Re: [ecasound] FutureEcaSound: automating my workflow with Lisp

From: Joel Roth <joelz@email-addr-hidden>
Date: Wed Jan 24 2007 - 01:25:38 EET

On Tue, Jan 23, 2007 at 10:26:31AM -0500, David O'Toole wrote:
> I am getting into ecasound, and I would like to start up the old
> "SuperEcasound" discussion that happened on the list wayyyy back.
Hi David,

Great to hear about your audio projects and plans.

And somewhat reassuring to know that I'm not the
only one who finds Ardour frustrating at times.

First, I'm amazed at the generality of what you are
planning. Is that typical of the 'lisp mentality'??
(Maybe it's time for me to learn lisp!)

> So my big question is: what are your fantasies for the future of
> Ecasound and SuperEcasound? What kind of things would you like to see
> in a lisp-based/emacs-based ecasound application?

> I would like to implement some basic workflow abstractions in Lisp
> that are reduced to basic ecasound primitives like inputs, chains,
> chain ops. Then I will implement basic user interfaces for these
> (possibly using CellMode for Emacs:
> )
> Some details:
> - A "session" is a directory with .wav, .ecs, .ewf and a lisp
> metadata file
> - A "take" is a single timestamped recording (i.e. a wav file)
> - A "clip" is a section of a take (i.e. defined by ewf)
> - A "track" does the following:
> - sequences clips for playback
> - determines input and output when record-enabled
> - adds effect processing to all clips within the track
> - Recording creates N takes where there are N record-enabled tracks
> - Easy jack connection interface
This seems like a great start.

Any generalized work you do will probably support a
simpler, smaller feature set for those of us with more
pedestrian needs.

Since everyone's "pedestrian" needs are different,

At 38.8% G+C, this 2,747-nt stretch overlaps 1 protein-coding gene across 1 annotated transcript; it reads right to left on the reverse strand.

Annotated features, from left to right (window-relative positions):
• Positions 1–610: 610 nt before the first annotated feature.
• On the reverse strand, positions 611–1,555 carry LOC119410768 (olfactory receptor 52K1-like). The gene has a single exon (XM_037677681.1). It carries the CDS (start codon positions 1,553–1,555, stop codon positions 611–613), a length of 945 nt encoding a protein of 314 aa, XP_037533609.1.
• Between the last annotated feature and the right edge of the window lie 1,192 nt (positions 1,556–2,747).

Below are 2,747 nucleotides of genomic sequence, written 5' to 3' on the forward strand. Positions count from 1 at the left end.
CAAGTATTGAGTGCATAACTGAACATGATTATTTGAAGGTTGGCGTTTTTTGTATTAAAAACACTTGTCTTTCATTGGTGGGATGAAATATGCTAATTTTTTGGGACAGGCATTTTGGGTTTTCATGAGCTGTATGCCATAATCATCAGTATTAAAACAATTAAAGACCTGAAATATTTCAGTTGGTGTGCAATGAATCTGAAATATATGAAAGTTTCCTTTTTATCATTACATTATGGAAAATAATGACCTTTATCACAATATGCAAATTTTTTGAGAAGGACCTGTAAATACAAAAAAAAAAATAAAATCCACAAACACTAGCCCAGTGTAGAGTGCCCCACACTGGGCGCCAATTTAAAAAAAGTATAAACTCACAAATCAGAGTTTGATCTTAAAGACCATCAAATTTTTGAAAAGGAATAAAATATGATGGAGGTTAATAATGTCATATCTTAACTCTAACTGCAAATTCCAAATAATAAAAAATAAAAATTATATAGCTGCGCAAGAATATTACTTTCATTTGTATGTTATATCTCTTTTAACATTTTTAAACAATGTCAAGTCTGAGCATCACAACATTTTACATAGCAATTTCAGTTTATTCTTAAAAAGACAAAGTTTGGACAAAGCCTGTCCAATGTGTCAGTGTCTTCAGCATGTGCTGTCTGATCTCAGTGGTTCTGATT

everyone who meets Ecasound seems to want to build
their own custom interface. I am no exception.

Perhaps you'll be interested in the templating system I have
used in generating chain setups.

I wanted to build up multitrack recordings by one or more
tracks at a time, easily, being able to toggle any 'track'
between record and playback mode for a given recording
effort, to apply effects, either as processing for a live
performance or on a recorded track.

As a rather ordinary bear, I made a pile of Perl code
that does much of this using Tk for the user interface.
You can check it out at:

My 'tracks' are names associated with:
- zero or more numbered .wav files
- effects that can controlled by sliders or numerical entry
- chains for raw and effects-processed ("cooked") signals

I have GUI buttons controlling a set of templates that route
the _raw_ and _cooked_ and _mixed_ sound signals from/to files
and output devices using loop devices as necessary.

In general there is a signal flow

A more general solution than mine would allow JACK
connections at any node in this graph. I made some
simplifying assumptions that keep my head (and code) from

The templates seem kind of 'lispy' (in my foggy conception of
lisp) as they are abstract and powerful and simple, and
because they operate in building up lists.

The processing to generate a chain setup works like this:

        Evaluate the REC/MON status of each track

        Build lists of inputs and outputs by applying templates to
           each track, associating chain ids with files and devices.
        Use the templates to build lists of chain_ids ("customers")
           for cooked and mixed signals
        Rewrite the lists to eliminate unnecessary loop devices
                in cases where there are no customers for the
                cooked and mixed signals
        Write the chain setup from the input/output lists

        All effects processing I apply afterwards using IAM commands.

Each template consists of:

        template name

        template target (rec tracks, mon tracks, or all tracks)

        prefix for chain ids created by this template

        output (device_name, file or loop)

        signal type (raw, cooked or mixed)

        pre-output processing subroutine

Thanks for reading, hope you find this interesting.

Joel Roth
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Received on Wed Jan 24 04:15:01 2007

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